My original problem statement:
Let $x$ be a random variable with pdf $f_x(x)$ and let y be $y=x$.
(a) Find the joint pdf $f_{x,y}(x,y)$.
(b) Find the conditional pdfs $f_{x|y}(x|y), f_{y|x}(y|x)$

I've already given some thoughts how the joint pdf should behave: Picturing the joint pdf as $f_{x,y} = f{y|x}*f(x)$ and assuming a fixed $x$ the result should be 0 for $x \neq y$ and some other value for $x = y$. But I have really a hard time getting the idea which value that might be.

Any hint how this problem can be approached is highly appreciated.

  • $\begingroup$ Distinguish between the statements "$y$ is identically distributed with $x$" and "$y$ is $x$". Yours is the second case. So what could "the joint density of a random variable with itself" mean? $\endgroup$ – Alecos Papadopoulos Dec 1 '13 at 17:14

The random couple $(X,Y)$ has no PDF since its support is included in the diagonal $\{(x,x)\mid x\in\mathbb R\}$, which has Lebesgue measure zero.

Likewise, the conditional distribution of $X$ conditionally on $Y$ (or vice versa) has no density. For every $y$, the conditional distribution of $X$ conditionally on $Y=y$ is $\delta_y$ the Dirac mass at $y$. This measure has no density with respect to the Lebesgue measure.

Edit: One might add that the only reason why distributions are useful is to compute means. That is, the distribution of a random element $Z$ allows to compute $E[u(Z)]$ for every measurable real-valued function such that the expectation exists. Here, the distribution of $(X,Y)$ is crystal clear since, considering the distribution $P_X$ of $X$, one has $$ E[u(X,Y)]=\int u(x,x)\mathrm dP_X(x). $$ For example, if $P_X$ has a density $f_X$, $$ E[u(X,Y)]=\int u(x,x)f_X(x)\mathrm dx. $$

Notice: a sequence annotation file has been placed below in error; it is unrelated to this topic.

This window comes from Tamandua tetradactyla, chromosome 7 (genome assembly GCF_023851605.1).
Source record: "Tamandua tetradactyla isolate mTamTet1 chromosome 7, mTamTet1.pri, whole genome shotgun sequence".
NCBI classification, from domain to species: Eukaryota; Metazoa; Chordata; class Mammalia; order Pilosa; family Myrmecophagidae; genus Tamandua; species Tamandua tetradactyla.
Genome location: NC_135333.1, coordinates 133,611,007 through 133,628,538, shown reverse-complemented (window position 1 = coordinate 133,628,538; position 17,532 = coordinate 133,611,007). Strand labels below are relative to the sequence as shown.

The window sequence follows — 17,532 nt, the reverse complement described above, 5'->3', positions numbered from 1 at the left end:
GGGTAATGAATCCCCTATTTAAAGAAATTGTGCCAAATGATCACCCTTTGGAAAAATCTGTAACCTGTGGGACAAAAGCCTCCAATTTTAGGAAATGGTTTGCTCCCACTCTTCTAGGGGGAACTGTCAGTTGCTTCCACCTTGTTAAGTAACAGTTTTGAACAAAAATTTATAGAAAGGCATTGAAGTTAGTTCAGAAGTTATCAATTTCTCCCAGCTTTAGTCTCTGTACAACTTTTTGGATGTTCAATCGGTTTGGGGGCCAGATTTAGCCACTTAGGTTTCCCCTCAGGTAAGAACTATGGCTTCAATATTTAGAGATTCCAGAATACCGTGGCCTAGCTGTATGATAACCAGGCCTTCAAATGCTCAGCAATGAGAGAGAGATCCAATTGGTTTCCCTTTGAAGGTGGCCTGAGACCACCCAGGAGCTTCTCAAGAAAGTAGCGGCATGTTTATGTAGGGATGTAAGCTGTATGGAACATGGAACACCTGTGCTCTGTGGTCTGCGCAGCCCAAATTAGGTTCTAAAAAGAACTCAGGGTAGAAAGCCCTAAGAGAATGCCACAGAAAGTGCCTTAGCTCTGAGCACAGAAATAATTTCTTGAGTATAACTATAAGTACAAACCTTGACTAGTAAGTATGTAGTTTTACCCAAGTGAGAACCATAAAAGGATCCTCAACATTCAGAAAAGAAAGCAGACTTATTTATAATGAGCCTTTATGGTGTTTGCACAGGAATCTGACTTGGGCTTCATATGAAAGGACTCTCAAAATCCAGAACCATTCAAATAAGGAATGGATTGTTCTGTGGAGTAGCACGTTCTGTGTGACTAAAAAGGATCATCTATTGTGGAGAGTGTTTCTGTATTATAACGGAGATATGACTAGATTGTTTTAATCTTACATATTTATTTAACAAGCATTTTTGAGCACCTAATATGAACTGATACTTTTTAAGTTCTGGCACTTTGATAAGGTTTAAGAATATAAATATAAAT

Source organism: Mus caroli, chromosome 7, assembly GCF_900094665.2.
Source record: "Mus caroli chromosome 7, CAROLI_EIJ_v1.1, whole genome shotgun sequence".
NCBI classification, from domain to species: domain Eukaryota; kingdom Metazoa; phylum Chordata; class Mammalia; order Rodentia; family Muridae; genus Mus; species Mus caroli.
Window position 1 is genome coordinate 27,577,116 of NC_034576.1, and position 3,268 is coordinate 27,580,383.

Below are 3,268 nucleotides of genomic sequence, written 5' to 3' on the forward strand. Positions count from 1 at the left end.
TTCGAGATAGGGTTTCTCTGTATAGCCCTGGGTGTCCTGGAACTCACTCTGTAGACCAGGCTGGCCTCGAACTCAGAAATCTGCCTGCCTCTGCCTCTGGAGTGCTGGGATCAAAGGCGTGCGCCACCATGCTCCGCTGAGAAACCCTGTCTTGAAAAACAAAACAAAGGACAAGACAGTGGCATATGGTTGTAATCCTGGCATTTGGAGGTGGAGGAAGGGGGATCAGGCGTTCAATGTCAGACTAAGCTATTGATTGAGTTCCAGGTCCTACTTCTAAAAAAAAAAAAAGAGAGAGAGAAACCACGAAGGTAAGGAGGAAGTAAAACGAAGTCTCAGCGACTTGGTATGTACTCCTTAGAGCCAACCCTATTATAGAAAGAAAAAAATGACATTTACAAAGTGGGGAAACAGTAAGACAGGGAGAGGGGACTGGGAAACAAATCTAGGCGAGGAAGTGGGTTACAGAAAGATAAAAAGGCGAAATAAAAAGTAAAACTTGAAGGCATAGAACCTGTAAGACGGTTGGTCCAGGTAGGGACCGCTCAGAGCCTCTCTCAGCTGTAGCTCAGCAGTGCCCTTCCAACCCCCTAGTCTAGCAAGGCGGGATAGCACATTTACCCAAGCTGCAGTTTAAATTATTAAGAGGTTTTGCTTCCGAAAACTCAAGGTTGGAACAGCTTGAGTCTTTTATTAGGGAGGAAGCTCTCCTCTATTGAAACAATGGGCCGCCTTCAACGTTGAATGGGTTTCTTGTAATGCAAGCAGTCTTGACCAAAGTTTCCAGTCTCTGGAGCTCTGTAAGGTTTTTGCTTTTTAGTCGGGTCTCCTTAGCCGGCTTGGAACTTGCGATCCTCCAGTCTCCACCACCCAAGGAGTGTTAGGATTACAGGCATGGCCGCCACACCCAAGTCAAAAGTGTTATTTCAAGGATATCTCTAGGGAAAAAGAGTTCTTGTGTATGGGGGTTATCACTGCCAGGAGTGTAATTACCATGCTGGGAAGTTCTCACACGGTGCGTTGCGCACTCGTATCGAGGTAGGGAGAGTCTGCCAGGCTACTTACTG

• $\begingroup$ Thanks for the explanation, I understand that my support is a subset of the diagonal $\{(x,x)|x \in \mathbb R \}$. The Lebesgue measure was not introduced to me yet. From wikipedia I have learned that it can be seen as the n-dimensional volume. Can you give me a hint/reason why the volume must be 0 and hence no valid pdf can be found? $\endgroup$ – daFritz Dec 1 '13 at 17:21
  • $\begingroup$ The volume of any segment in $\mathbb R^2$ is zero and every line is a countable union of such segments. $\endgroup$ – Did Dec 1 '13 at 20:05

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